Hand-Held Hubble: The Real Telescope Compared


Hubble Floating Above Earth

The Hubble Space Telescope orbits 353 miles (569 km) above the surface of the Earth.
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Hubble Floating Above Earth

Figure 1: HST exterior
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Hubble Floating Above Earth

Figure 2: HST interior
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The diagrams at the left show many of the parts of the Hubble Space Telescope featured in our models. The expert paper model allows you the option to build the interior (figure 2) of the telescope, while the PVC and paper models focus primarily on the exterior (figure 1).

Most of the parts visible on the exterior of the telescope models are parts of Hubble’s spacecraft systems, which make it possible for the telescope to orbit the Earth and gather light from the universe. Among these parts are the solar panels, which help power the telescope and charge its batteries; the aperture door, which allows light into the telescope and closes to protect it from debris; and the light baffle, which keeps unwanted light from interfering with observations.

To create images, Hubble’s primary mirror reflects the light from the object being observed toward a secondary mirror. The secondary mirror then focuses the light and reflects it toward the science instruments, which record it and send it back to Earth as a stream of data. For more information about how the data become pictures, visit Behind the Pictures.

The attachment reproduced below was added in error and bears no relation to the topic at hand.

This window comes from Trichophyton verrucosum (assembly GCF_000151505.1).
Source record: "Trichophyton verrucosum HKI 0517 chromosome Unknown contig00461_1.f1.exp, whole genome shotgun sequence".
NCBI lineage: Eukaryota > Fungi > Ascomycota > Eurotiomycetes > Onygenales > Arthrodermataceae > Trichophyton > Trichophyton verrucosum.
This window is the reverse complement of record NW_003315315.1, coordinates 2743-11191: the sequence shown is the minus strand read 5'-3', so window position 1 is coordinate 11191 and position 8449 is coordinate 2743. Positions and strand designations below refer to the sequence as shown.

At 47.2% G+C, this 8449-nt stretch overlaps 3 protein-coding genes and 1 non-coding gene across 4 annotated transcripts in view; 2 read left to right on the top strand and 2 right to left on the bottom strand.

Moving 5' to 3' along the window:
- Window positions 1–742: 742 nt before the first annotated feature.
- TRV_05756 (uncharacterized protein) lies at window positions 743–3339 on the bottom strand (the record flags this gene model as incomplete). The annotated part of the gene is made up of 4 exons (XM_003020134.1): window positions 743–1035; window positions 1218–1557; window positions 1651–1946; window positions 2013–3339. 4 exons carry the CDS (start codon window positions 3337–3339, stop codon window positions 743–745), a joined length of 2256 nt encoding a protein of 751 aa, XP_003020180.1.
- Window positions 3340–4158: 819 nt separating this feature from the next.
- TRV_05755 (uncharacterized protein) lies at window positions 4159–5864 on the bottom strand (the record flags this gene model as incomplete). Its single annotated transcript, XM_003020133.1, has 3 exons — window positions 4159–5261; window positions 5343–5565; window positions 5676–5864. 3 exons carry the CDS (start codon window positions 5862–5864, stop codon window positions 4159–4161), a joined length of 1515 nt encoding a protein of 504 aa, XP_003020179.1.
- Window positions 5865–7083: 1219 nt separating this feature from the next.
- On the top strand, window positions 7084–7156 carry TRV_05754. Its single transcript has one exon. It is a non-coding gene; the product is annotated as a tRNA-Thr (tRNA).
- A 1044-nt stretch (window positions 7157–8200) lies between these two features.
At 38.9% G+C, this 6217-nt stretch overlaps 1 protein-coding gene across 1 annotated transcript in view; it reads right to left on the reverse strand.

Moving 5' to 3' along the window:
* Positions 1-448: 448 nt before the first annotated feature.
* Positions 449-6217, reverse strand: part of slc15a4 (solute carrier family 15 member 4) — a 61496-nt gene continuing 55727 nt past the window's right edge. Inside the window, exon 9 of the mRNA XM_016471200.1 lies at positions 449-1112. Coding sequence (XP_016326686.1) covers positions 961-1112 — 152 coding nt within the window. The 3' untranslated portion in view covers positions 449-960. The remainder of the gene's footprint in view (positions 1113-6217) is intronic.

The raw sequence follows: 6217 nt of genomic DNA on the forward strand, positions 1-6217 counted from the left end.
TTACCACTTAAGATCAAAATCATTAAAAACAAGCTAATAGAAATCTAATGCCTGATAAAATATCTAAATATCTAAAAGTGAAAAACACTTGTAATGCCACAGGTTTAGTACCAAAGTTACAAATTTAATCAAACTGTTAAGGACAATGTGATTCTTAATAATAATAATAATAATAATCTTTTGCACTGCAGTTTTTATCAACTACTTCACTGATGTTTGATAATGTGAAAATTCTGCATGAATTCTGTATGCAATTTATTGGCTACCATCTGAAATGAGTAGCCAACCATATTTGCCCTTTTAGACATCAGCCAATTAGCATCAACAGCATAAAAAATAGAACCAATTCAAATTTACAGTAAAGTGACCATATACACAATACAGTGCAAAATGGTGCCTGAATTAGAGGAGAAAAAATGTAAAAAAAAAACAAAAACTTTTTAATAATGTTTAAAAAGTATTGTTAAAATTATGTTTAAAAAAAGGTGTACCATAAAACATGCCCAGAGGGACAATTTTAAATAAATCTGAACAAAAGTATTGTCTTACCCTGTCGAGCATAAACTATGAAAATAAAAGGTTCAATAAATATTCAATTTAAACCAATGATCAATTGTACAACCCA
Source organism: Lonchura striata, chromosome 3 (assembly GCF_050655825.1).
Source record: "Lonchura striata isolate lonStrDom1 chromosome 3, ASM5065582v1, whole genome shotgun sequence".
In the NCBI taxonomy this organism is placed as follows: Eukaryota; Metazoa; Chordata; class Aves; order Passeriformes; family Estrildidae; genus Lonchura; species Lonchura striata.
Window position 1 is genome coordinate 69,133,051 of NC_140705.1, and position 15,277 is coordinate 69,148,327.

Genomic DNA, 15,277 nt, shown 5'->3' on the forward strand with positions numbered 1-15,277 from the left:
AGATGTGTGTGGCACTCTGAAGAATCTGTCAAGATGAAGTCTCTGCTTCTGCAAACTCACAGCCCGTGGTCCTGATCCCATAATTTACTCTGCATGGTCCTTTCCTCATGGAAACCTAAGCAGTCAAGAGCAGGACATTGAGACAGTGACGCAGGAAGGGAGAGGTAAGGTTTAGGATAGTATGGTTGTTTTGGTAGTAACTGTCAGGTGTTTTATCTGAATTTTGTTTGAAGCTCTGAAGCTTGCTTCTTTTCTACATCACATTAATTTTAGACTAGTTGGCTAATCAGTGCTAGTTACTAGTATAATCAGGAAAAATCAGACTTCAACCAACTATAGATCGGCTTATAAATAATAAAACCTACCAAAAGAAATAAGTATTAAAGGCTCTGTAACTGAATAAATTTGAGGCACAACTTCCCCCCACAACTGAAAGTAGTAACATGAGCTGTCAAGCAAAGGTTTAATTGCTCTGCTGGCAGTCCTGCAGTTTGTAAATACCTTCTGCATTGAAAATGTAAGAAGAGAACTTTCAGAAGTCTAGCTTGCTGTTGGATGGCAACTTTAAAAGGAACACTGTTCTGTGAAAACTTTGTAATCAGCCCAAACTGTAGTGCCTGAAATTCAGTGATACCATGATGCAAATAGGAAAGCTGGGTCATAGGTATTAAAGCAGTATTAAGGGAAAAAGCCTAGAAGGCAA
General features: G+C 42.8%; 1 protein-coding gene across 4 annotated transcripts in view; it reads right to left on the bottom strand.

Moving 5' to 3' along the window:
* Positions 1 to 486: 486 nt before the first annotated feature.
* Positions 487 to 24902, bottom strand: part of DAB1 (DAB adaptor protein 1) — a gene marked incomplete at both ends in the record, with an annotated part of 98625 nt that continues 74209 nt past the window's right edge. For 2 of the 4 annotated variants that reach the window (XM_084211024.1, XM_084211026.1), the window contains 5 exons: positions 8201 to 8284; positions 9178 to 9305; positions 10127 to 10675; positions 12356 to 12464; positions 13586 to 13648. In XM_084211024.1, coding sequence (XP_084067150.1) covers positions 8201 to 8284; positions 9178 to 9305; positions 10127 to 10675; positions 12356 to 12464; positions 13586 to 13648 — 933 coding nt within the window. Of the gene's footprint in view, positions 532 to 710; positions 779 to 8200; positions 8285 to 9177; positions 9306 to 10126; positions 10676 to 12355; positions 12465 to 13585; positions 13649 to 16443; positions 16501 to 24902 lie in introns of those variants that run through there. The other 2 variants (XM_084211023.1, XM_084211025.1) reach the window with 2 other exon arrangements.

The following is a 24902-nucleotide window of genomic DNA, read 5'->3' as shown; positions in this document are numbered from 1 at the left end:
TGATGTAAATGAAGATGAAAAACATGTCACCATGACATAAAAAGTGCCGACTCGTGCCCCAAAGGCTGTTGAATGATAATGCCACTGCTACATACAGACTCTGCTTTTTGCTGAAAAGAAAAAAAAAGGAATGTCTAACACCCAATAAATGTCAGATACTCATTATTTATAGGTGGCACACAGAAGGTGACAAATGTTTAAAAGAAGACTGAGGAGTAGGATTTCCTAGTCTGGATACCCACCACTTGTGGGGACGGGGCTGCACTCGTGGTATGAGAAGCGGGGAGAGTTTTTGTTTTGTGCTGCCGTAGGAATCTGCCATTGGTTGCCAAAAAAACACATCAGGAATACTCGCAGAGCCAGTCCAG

The science instruments – the parts that actually “take” Hubble’s pictures – are located in the aft shroud, behind the primary mirror. The science instruments available for construction in the expert paper model are the instruments that were installed during the NASA astronauts’ fourth mission to the telescope in 2002. For more information on Hubble’s instruments, visit Nuts and Bolts.

The outside of the telescope is covered in a blanket of reflective insulation that protects the telescope from extreme temperatures. It also has handrails and door latches for the astronauts who periodically visit the telescope to perform repairs and install new instruments. Hubble’s vision has improved with each successive mission. To learn more about what goes into a servicing mission, visit Team Hubble. Kids can try their luck at planning a servicing mission with Amazing Space’s Mission Mastermind.

REFERENCE PHOTOS

SEE MORE PICTURES

Spacecraft Hubble in the Gallery

Use these reference photos to help you add details to your model. Click to enlarge.

Actual telescope view 1Actual telescope view 1Actual telescope view 1Actual telescope view 1Actual telescope view 1Actual telescope view 1

SIZE COMPARISON

The paper models are made to a scale of 1/48th the size of the actual Hubble Space Telescope. This chart shows the size comparisons between Hubble and the paper models.

The PVC model, not listed below, is approximately 1/47th the size of Hubble. Its actual measurements are not exactly to scale with the real telescope, but they are very close. The sizes were rounded to the nearest size of the PVC pipe that is commonly available.

Telescope Model vs. Real size comparison
telescope part actual size 1:48 scale (paper models)
inches meters inches cm
aft shroud diameter 163.3 4.2 3 9/10 9.1
forward shell diameter 116.3 2.9 2 1/2 6.4
forward shell length 268.0 6.8 6 3/8 16.2
aft shroud + equipment length 240.5 6.1 4 1/8 10.4
solar panel length 297.5 7.6 5 13/16 14.7
solar panel width 96.6 2.5 1 15/16 4.9
antenna rod length 565.0 14.4 9 1/4 23.5
primary mirror diameter 94.5 2.4 2 1/3 6.3
total length 508.5 12.9 11 1/3 28.7
total weight 25,000lb 11.567kg